Comment 41041

By Undustrial (registered) - website | Posted May 21, 2010 at 12:44:37

I'm awed at how much some people on here know about incinerators and sewage sludge. Good on ya.

What Liberty is proposing (with their sickeningly slick PR campaign) has some merit. This is the 21st century, not the stone age. Through techniques like gassification we can "burn" things much more cleanly and efficiently than any traditional incinerator. There are very simple models (which can be built with very simple materials, and burn woodgas (what's given off when you make charcoal) with charcoal from earlier cycles. And there are microwave plasma gassifiers which can reduce virtually anything to component elements. There are even relatively simple Instructables for converting your car to woodgas. On some scale, this technology would make a very pleasant alternative to fossil fuels.

However, like all biofuels, it has one problem. It puts carbon back into the atmosphere. If we want to actually beat Climate Change, we need to be sequestering carbon, not just cycling it back into the atmosphere. Taking the vast amount of carbon which is sequestered for us (even if our economic system classifies it as waste) and burning it is a vast step backward. Our soils, especially agricultural ones, are literally dying out because the amount of organic and inorganic carbon in them is being exhausted, not to mention the nitrogen and other crucial elements which could be provided by manure. Restoring a healthy level of carbon in soils has the potential for cutting somewhere near 100ppm of CO2 out of the atmosphere, globally, not to mention what it would do for sustainable food production. And that's one of only thousands of uses for sequestered carbon, from the desk I'm writing this on to the paper on which it will eventually be printed. There are much more valuable uses for these materials than simply burning them.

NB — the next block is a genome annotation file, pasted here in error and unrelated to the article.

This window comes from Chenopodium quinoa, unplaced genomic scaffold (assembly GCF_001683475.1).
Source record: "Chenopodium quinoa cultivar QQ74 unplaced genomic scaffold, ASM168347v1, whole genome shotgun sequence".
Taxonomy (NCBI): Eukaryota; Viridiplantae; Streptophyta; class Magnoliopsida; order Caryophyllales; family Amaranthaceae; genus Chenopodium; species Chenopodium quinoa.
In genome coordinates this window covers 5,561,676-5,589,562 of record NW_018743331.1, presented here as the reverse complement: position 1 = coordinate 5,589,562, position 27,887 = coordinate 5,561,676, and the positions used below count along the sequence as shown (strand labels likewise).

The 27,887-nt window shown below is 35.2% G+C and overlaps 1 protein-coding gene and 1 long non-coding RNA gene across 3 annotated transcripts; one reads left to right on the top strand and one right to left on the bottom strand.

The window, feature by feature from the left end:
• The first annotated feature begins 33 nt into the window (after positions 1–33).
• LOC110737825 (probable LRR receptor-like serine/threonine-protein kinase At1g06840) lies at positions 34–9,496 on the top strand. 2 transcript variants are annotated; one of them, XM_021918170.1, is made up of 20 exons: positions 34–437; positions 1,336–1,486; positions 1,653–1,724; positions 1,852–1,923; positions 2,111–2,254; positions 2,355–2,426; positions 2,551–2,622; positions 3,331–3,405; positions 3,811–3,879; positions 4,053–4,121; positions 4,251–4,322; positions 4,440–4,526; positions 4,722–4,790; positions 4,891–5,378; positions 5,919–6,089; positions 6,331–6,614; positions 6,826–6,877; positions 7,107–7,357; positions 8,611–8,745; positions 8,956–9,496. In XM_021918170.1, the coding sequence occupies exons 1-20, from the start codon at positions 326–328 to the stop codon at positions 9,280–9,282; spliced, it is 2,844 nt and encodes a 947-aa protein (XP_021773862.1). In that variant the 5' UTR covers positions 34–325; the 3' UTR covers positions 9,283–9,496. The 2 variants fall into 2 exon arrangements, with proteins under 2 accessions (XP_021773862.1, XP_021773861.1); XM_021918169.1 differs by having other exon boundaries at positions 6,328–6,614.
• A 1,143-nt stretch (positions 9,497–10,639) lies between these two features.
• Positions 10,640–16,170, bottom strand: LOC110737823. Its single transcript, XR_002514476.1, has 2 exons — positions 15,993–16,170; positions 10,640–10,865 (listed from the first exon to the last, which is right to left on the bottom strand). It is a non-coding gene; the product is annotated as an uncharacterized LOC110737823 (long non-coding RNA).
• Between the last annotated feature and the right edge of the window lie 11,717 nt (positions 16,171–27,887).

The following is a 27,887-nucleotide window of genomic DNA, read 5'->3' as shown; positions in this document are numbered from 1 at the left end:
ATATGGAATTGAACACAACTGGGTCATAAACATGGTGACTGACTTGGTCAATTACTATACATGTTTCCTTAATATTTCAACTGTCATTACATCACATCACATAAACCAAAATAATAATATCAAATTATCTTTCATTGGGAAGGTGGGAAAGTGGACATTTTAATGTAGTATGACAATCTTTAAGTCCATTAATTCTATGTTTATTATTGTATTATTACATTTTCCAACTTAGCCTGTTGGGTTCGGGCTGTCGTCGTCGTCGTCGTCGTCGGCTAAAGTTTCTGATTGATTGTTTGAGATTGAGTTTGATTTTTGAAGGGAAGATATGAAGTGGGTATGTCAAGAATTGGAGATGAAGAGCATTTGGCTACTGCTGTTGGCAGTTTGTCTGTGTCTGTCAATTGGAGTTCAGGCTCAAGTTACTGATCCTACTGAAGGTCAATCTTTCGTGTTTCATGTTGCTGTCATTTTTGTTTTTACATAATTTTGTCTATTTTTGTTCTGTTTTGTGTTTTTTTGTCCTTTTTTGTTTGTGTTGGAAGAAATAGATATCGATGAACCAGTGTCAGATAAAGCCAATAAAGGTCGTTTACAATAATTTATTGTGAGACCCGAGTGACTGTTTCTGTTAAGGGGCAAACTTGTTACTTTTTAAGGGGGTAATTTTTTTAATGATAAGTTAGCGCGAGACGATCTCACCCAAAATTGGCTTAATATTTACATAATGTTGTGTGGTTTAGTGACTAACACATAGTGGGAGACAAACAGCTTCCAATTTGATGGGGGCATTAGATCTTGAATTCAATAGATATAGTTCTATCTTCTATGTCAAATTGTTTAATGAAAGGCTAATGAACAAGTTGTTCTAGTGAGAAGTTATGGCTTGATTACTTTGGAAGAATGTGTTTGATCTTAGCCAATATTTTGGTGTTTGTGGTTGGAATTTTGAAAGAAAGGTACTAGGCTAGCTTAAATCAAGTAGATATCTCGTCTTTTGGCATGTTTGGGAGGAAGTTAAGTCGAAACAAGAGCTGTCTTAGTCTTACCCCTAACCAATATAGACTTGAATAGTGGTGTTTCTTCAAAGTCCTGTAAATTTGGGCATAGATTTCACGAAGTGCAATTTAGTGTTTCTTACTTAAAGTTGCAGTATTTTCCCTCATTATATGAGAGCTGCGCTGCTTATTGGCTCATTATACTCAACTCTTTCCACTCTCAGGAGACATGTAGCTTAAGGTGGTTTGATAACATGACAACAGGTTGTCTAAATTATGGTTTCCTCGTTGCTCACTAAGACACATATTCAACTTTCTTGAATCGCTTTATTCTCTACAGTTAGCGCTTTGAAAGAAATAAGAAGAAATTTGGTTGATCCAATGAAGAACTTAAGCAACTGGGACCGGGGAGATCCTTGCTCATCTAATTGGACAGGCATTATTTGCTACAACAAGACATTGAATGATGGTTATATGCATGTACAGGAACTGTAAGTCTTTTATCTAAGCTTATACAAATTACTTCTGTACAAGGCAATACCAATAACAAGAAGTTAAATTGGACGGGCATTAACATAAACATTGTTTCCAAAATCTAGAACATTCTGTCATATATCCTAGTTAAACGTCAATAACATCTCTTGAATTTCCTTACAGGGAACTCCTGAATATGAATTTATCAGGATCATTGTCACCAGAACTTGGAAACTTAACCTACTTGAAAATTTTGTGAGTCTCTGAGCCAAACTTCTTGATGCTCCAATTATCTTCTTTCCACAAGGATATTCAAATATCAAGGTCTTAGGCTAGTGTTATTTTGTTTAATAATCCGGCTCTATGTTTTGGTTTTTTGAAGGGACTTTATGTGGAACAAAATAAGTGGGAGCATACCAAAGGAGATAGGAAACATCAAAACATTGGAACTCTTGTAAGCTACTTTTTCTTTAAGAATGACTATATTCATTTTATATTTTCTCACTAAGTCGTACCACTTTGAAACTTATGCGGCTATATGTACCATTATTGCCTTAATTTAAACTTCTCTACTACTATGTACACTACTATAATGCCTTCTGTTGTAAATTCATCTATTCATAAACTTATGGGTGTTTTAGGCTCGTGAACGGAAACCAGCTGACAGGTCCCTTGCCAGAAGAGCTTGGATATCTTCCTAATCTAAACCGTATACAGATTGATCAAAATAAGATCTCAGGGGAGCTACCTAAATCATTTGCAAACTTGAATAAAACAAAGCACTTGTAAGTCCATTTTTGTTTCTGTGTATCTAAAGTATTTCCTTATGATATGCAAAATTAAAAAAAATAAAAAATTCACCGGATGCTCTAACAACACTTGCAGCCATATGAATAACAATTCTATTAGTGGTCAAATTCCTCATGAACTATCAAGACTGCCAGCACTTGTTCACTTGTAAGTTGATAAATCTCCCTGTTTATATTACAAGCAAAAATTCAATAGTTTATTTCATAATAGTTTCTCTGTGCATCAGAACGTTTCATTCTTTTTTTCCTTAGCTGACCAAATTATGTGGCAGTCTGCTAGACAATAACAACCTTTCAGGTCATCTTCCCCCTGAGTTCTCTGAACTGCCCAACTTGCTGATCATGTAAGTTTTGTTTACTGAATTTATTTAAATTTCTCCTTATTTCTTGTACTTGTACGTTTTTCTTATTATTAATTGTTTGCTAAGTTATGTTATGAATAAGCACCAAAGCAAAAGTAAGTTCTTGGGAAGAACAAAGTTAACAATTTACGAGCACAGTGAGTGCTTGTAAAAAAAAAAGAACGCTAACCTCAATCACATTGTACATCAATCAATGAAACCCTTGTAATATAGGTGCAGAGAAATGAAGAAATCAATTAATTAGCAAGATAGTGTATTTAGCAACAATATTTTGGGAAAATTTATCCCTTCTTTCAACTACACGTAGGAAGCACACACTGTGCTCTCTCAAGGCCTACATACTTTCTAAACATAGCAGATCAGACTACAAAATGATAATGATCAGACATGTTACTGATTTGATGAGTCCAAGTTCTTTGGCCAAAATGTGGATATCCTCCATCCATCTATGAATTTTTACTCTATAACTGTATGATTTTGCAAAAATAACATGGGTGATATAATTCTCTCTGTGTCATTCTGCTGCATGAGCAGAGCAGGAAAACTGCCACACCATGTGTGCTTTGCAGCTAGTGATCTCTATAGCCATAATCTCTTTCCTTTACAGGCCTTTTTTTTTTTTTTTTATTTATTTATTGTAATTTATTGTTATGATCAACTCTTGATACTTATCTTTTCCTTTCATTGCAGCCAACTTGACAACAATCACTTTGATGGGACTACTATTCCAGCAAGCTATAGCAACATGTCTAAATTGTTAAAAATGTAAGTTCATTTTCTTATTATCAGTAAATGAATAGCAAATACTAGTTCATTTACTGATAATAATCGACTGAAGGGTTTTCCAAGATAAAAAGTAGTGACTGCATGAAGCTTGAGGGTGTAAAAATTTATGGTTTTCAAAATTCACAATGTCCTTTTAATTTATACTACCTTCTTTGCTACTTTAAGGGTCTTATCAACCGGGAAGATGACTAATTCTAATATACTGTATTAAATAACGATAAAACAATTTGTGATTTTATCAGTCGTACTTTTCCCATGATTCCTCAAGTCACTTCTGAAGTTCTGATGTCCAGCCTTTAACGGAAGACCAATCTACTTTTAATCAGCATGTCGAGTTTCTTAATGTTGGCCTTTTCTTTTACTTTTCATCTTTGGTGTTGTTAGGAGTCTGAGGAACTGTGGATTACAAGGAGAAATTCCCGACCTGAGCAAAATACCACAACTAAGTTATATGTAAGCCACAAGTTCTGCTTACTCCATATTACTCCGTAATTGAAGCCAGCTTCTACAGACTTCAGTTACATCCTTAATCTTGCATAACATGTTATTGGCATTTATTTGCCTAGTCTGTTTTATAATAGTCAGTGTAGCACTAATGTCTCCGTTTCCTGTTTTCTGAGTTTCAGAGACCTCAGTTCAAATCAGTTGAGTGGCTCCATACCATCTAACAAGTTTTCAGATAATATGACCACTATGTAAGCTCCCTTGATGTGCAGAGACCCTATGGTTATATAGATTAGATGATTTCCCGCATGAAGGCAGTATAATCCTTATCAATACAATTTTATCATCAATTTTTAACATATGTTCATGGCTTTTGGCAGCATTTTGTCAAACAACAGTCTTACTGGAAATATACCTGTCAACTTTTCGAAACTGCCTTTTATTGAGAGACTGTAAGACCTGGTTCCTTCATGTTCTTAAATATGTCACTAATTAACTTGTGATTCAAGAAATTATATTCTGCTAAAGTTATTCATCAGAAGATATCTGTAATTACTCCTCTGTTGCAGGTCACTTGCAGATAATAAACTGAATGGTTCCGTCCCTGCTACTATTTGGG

Sewage sludge, though, does need to stop being spread on farmland immediately. The whole system is faulty, operating on a scale which it is nowhere near capable of handling effectively. Combining sewage inflows (storm sewers, human wastes etc) only makes it many times more difficult to clean the eventual outflow. If a composting toilet that feeds a biogas stove for around $10 in bricks, there is no reason we should still be using essentially Roman-era technology in the 21st century. Neighbourhood-scale systems using greenhouses and advanced bioremediation (reed-beds, fish and algae) could provide productive, clean and beautiful sewage treatment facilities which produce clean water and fertilizer locally.

What the average person puts out, daily, down the toilet, plus their food scraps, and a decent chunk of carbon-bearing yard waste, would be more than sufficient to grow all the food we need, nitrogen-wise. Even our urine is steeped in the stuff (and should be diluted seven or ten to one for use as fertilizer). Wouldn't this be a nice alternative to farmers going broke trying to buy NPK mix?

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